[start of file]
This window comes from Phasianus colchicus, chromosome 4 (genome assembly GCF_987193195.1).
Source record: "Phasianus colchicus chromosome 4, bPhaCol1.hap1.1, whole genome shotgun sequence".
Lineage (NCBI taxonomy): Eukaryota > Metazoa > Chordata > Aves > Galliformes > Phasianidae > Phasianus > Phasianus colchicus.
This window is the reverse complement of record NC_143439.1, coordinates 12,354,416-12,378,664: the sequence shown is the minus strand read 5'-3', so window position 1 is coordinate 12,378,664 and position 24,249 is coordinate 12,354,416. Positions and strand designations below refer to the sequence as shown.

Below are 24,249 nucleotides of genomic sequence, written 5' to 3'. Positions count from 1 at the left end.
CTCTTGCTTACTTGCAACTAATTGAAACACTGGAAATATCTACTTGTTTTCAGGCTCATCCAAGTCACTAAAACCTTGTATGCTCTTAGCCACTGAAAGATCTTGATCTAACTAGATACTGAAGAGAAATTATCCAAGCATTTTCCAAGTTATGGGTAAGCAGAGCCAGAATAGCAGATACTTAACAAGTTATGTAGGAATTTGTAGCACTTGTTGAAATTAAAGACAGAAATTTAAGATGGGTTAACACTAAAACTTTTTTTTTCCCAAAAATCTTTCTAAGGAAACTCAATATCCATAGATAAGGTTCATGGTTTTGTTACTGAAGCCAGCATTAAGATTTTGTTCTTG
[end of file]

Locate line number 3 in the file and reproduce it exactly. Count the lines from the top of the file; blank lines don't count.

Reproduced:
Lineage (NCBI taxonomy): Eukaryota > Metazoa > Chordata > Aves > Galliformes > Phasianidae > Phasianus > Phasianus colchicus.